I drove, keeping a safe distance between the Suburban and myself, until Sam pulled into a parking lot near the downtown area. I parked about a block away so that I could watch him. He got out and went around to the back where he reached inside. He took out one of the red bags and slung it over his shoulder. He headed for the entrance to the building next to the parking lot. It was St. Mary’s Children’s Hospital.

I got out and headed up to the door, myself. I probably didn’t need to, but I wanted to be sure that my suspicions were correct. I could see the red bag bobbing up and down as he walked down the hallway. I followed as far behind him as I could. He entered the wing marked “Cancer Unit” and set the bag down at the nurse’s station. I saw him talk to the nurse on duty and then he picked up the bag again and started going to the different rooms. He was delivering toys to these kids. There was nothing sinister going on here. I turned and went back out to my Jeep to wait until he came back out. When he did, he still carried the bag, but it was considerably less full. He stopped for a moment as he got to his vehicle and I saw him run a hand over his face. He appeared to be crying, but in the distance it was hard to see.

I followed him for a couple of hours and he stopped at three more hospitals and finally at an orphanage. At the orphanage, he collected the remains of the bags he had been delivering to the hospitals and took it all inside. He came out empty handed and drove away. I needed to know what had happened in there, so I got out and went inside. In the entryway, there was a glass window with a little hole cut into it so that the person sitting behind it could speak to visitors.

“Can I help you, Miss?” the lady asked.

“Yes, actually, the man who was just here,” I started, “did he just deliver some toys?”

“Why, yes, he did,” she said, smiling, “he does it every year.”

“He does?” I asked, “Is he from Santac, Ltd.”

She looked puzzled, “Santac, Ltd.? What’s that?”

“It’s a…oh, well, never mind,” I said, “I guess it doesn’t matter.”

“No, he delivers toys to us after he’s been to the area hospitals. You know, he and his wife lost a child to cancer many years ago and he always makes it a point to take toys over to the cancer units at the children’s hospitals,” she explained.

Puzzled, I looked at her and said, “Really?”

“Oh, yes, I didn’t know this until the last couple of years, but I was curious so I asked him one year where he got all of the toys,” she started to explain. “How rude of me, would you like to come inside?”

“Sure, sure,” I said, still trying to process what she was saying.

She buzzed me through and said, “You don’t look like a criminal, so I guessed it was safe to let you in.”

“Thanks, that’s nice to know,” I said.

“Would you like some coffee?” she asked.

I nodded and she turned and grabbed a mug from the rack behind her and then poured a cup of coffee for me. She handed me the steaming cup and then indicated that we should walk. As we walked, she told me that Sam had come in every year for the last fifteen years to deliver toys. I looked around the place. It was decorated very nicely for an orphanage. Someone had tried very hard to make this place seem like a home. Marjorie, as she introduced herself to me, explained that one night a couple of years ago, Sam had come in and he was crying. He was a mess, so she had sat him down with a cup of coffee and they had talked. This is when she found out that his little boy had died a very tragic death some years ago. He’d had a rare form of cancer and they had tried treatment after treatment, but nothing had worked. Sam had been so distraught that he had been unable to find any joy in the holidays at all until he had started taking toys to the hospital.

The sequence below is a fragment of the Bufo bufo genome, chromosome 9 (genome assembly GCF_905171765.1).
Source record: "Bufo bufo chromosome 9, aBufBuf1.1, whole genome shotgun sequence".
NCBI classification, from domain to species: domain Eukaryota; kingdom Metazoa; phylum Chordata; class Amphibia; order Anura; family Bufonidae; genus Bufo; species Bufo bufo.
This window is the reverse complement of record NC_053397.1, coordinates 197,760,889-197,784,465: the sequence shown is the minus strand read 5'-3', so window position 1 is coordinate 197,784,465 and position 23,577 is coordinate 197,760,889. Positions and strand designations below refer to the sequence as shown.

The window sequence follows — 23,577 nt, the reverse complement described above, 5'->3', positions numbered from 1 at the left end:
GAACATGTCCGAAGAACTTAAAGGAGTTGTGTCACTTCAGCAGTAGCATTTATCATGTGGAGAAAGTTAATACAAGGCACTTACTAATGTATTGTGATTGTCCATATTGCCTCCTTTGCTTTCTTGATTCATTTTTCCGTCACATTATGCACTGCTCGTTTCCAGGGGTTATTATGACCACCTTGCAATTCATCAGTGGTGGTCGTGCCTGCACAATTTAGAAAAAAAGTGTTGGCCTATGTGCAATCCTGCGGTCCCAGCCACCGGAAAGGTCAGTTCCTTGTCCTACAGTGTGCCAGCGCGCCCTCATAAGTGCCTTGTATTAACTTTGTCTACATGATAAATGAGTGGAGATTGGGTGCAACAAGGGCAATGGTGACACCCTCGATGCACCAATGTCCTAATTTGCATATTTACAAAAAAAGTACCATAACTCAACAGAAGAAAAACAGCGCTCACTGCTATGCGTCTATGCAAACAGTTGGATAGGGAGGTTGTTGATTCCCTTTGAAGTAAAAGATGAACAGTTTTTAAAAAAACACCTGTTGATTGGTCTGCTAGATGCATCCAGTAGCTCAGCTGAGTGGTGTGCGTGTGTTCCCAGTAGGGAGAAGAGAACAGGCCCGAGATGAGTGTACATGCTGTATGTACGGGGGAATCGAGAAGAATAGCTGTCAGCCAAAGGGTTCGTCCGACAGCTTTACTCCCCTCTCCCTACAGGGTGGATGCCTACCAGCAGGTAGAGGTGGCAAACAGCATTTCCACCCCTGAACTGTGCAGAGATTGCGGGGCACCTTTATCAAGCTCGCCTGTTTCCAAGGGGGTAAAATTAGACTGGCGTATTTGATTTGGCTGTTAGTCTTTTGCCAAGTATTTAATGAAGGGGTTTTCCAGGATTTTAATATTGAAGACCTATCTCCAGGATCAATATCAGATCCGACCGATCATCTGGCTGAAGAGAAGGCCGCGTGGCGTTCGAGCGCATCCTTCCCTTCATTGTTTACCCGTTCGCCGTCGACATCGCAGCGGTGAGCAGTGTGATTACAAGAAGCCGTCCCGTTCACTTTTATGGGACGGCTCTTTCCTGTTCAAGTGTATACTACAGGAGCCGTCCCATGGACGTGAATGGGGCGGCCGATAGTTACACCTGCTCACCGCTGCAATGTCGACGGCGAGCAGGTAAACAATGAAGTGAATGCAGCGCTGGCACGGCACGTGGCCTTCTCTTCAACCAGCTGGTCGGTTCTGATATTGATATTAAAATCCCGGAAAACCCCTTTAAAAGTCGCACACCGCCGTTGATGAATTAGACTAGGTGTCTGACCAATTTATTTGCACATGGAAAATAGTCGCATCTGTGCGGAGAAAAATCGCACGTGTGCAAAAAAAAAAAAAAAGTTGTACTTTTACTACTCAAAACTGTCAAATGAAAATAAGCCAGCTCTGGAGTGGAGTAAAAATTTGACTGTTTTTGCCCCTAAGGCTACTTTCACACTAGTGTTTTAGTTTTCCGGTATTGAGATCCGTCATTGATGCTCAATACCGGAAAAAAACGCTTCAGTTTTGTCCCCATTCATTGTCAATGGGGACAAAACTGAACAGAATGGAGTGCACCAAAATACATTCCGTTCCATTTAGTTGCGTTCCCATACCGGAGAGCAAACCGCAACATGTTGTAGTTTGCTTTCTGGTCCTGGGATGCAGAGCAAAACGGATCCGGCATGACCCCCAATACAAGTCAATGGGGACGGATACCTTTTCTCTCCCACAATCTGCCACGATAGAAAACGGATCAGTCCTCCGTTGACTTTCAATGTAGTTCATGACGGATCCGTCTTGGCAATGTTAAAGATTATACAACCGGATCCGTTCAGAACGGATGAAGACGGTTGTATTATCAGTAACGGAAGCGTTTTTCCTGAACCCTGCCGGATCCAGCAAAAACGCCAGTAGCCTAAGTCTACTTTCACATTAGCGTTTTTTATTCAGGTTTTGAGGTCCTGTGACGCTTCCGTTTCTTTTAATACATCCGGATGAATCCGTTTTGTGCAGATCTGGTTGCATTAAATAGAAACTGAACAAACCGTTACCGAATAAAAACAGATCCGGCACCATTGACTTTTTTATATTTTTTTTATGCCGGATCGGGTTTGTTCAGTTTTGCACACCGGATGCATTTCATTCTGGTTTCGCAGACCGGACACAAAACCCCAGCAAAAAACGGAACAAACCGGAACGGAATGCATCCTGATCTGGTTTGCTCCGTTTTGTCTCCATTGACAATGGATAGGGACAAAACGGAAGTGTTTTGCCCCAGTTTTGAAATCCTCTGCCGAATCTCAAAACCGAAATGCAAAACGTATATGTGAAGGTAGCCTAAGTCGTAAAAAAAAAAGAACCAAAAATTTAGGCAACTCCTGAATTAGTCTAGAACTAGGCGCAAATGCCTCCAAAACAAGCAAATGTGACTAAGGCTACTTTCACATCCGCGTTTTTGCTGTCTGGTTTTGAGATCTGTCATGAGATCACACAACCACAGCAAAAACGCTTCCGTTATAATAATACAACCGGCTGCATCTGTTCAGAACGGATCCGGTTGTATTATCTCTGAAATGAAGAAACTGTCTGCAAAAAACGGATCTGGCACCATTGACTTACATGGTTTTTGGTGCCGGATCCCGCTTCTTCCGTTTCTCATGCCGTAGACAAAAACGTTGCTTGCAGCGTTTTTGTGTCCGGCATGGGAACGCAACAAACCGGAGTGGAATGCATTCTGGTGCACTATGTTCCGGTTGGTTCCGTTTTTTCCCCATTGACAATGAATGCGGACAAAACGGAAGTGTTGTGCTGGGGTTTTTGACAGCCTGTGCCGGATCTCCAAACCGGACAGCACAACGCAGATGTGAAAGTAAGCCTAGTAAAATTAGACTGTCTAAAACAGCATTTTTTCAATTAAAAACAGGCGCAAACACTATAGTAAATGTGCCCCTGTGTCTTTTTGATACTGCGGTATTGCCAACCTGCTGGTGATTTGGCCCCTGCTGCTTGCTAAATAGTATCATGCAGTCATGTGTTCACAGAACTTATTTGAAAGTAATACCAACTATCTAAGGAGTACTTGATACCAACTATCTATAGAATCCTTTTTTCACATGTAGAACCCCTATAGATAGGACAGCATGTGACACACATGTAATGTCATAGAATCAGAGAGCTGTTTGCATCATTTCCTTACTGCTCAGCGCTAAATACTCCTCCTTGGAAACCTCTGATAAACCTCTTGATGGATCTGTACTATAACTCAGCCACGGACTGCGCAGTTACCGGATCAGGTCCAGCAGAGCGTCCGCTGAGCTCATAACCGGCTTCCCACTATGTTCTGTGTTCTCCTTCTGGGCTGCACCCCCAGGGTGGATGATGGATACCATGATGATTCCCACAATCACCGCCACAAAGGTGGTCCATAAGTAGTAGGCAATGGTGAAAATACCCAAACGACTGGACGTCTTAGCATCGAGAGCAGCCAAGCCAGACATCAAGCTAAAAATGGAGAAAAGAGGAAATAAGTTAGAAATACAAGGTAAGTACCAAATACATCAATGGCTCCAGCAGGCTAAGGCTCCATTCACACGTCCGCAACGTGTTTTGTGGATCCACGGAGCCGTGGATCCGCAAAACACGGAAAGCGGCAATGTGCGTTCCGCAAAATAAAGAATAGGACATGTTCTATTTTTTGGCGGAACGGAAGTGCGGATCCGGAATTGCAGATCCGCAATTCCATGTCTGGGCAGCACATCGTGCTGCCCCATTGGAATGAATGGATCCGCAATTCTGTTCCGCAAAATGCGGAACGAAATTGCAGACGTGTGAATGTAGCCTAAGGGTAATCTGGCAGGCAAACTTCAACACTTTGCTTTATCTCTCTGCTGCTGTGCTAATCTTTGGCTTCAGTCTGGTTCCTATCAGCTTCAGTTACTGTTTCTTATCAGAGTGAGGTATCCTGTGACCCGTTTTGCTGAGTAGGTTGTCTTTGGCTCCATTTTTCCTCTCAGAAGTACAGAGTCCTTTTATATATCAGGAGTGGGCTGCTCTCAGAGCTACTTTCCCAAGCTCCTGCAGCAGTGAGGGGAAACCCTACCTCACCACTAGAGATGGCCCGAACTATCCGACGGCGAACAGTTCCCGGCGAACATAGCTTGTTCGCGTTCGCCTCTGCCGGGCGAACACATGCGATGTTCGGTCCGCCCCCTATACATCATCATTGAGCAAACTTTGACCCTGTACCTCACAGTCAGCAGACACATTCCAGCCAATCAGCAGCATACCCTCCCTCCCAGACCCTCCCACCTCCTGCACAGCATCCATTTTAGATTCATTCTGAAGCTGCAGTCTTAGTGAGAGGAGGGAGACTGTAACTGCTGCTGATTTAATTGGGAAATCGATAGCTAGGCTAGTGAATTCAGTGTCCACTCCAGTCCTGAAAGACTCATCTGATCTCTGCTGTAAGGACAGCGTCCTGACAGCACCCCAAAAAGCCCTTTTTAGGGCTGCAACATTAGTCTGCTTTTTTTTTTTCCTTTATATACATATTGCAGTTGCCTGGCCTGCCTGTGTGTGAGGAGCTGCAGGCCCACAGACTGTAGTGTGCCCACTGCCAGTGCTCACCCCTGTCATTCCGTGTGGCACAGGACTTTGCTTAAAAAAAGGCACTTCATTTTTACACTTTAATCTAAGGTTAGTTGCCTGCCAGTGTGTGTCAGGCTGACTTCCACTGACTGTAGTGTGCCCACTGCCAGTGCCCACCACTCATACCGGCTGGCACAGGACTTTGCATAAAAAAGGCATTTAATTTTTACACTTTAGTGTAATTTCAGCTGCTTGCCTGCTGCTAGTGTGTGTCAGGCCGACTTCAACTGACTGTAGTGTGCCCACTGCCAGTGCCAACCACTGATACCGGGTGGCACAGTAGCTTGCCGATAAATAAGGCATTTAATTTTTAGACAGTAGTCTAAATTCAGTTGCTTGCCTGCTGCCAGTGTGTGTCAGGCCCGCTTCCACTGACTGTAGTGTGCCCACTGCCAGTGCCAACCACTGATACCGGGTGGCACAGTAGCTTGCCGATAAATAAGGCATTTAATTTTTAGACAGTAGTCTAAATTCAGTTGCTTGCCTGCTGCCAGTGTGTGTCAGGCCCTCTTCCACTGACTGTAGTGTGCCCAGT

“Have you met his wife?” I asked her.

“His wife?” she asked, the look on her face had shown that she was just as puzzled as I felt. “I didn’t think she was still alive, either.”

“Really, you’re sure about this?” I was not prepared for that answer. Had he been going around doing nice things and then lying to people about his wife being dead? That seemed a strange way to do good deeds.

We talked for a little while longer and by the time I left, I was a mess. The story about Sam’s son had made me terribly sad and I was confused about the whole thing with Mrs. Clos. I needed to talk to her as soon as possible.

Chapter Eleven

I tried to sleep, but my dreams were once again filled with visions of Santa and of Mrs. Clos. This time, there was a little boy in the dream, too. I attributed his presence to the discussion I’d had with Marjorie at the orphanage. I resolved to get to the bottom of this matter when I woke up the next morning. The first thing I would do would be to find Mrs. Clos and ask her what was going on between she and Mr. Clos. She might tell me it’s none of my business, but I still wanted to ask the question.

I got up and got dressed, thinking for a fleeting moment that it was strange not to have heard from Trey last night. I’d find him later. Right now, I needed to get some answers. I drove out to Santac and marched inside. Mrs. Clos was standing in the kitchen, sprinkling sugar over a plate of cookies. Sure, now she’s doing this. Where was she last night when I thought I saw this happening?

“I need to talk to you,” I said to her, in a no bullshit tone.

“Well, good morning to you, dear,” she said, “What’s the problem?”

“Do you want to tell me anything about Mr. Clos’s nighttime activities?” I asked.

“His nighttime activities?” she asked. “I don’t know what he does at night, we hardly see each other.”